3
$\begingroup$

Determine all functions $f$ in $f(x+1)=2f(x)$, for all $x$ in real number.

So I let $x$ be $x+1$. Then I have $f((x+1)+1)=2f(x+1)$. But since there is a new function $f(x+2)$, I couldn't determine the function $f$ using elimination. Any idea would be a great help.

$\endgroup$
  • 1
    $\begingroup$ Put $f(0) = a$. Can you find values for f(1), f(2) etc. Do you see a pattern? How about f(-1), f(-2)... Make a conjecture about f(x) when x is an integer. $\endgroup$ – Paul Aug 1 at 15:03
  • $\begingroup$ Hint: $f(n) = 2f(n-1) = 4f(n-2) = \ldots = 2^k f(n-k)$. $\endgroup$ – mwt Aug 1 at 15:08
  • $\begingroup$ Yes, I see that there's a pattern with the function, but the thing is, how can I able to graph it on a coordinate plane? $\endgroup$ – Billy Claxtone Aug 2 at 2:53
5
$\begingroup$

There are very many such functions if those constraints you have given are the only constraints.

For example, you can define an arbitrary function $F:[0,1)\to \mathbb R$. Then you can "extend" it to the whole real axis: on $[1,2)$ make it twice $F$, on $[2,3)$ make it $4$ times $F$, on $[-1,0)$ make it half $F$ etc. The way to write it in one formula:

$$f(x)=2^{\lfloor x\rfloor}F(x-\lfloor x\rfloor)$$

where $\lfloor x\rfloor$ denotes "the biggest integer not bigger than $x$".

One can prove that $f(x)=F(x)$ for $x\in[0,1)$, and any such function $f$ must be obtained this way, by extending its own restriction on $[0,1)$ - thus the above construction produces all such functions $f$.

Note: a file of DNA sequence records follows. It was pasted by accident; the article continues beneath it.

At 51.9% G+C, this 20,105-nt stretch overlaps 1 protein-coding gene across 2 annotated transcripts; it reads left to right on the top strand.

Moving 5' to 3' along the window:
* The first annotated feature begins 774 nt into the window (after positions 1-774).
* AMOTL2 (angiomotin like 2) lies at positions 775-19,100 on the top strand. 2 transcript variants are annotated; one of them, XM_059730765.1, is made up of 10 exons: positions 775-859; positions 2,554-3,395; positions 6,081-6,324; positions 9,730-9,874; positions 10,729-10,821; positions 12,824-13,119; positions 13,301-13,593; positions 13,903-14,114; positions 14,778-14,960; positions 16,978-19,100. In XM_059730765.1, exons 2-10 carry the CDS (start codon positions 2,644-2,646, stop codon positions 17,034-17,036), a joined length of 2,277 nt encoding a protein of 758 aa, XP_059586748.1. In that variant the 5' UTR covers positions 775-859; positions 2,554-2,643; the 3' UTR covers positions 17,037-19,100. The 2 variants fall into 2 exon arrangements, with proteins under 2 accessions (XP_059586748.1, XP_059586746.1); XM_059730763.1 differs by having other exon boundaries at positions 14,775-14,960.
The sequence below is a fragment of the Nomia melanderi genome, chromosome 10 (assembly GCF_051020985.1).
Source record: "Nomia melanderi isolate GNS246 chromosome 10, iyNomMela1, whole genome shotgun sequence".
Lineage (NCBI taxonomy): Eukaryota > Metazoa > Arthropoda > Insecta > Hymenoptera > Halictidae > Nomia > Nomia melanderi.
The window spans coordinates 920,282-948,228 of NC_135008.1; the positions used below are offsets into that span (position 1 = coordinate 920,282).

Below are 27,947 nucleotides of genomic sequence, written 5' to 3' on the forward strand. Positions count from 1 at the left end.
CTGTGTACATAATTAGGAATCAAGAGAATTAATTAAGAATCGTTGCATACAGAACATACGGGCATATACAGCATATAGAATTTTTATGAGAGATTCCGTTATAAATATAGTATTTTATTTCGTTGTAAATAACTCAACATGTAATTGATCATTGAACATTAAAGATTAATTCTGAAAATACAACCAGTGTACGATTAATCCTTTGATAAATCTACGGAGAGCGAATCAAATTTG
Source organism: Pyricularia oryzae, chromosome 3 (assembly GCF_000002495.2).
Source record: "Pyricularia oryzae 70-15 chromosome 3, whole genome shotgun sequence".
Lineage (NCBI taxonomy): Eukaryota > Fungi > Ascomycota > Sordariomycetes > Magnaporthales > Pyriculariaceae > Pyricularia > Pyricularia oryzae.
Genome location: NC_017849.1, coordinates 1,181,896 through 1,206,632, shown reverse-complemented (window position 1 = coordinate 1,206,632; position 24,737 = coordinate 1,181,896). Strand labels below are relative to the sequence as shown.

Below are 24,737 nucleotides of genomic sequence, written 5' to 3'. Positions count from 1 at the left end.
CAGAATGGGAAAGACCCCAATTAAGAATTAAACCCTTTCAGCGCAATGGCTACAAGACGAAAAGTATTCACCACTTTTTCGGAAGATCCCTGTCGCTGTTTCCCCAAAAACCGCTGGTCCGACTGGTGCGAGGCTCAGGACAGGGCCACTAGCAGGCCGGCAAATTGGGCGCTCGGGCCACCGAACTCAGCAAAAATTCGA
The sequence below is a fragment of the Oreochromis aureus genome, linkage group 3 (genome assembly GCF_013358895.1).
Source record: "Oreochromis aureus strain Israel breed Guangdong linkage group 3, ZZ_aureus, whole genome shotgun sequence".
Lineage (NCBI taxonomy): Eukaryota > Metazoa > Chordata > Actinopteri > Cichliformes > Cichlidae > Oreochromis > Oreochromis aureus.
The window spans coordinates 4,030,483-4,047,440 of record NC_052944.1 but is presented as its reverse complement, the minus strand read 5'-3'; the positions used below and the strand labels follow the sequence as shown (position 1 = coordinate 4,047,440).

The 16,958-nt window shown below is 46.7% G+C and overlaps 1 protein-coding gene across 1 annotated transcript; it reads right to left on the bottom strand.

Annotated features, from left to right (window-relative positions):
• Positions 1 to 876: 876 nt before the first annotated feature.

| cite | improve this answer | |
$\endgroup$
  • $\begingroup$ Yes. Let say I have a restriction: for x ∈ (0, 1], f(x) = x(x − 1). $\endgroup$ – Billy Claxtone Aug 2 at 2:47
  • $\begingroup$ Well, it will be $f(x)=2^{\lfloor x\rfloor}(x-\lfloor x\rfloor)(x-\lfloor x\rfloor-1)$, if you are looking for a formula. $\endgroup$ – Stinking Bishop Aug 2 at 7:54
1
$\begingroup$

Define $\,g(x) := f(x)2^{-x}.\,$ Then $\,g(x+1) = g(x)\,$ for all real $x$. Thus, $\,g(x)\,$ is a period $1$ real function. Conversely, any period 1 real function $\,g(x)\,$ determines uniquely the correspoinding $\,f(x)\,$ satisfying $\,f(x+1) = 2f(x).$

| cite | improve this answer | |
$\endgroup$
  • $\begingroup$ How did you come up with that definition? $\endgroup$ – Billy Claxtone Aug 2 at 2:48
  • $\begingroup$ @BillyClaxtone An obvious solution to the original equation is $2^x$, and if we divide $f(x)$ by that we get a solution to $g(x+1)=g(x)$ as I wrote in my answer. $\endgroup$ – Somos Aug 3 at 18:45

Your Answer

By clicking “Post Your Answer”, you agree to our terms of service, privacy policy and cookie policy

Not the answer you're looking for? Browse other questions tagged or ask your own question.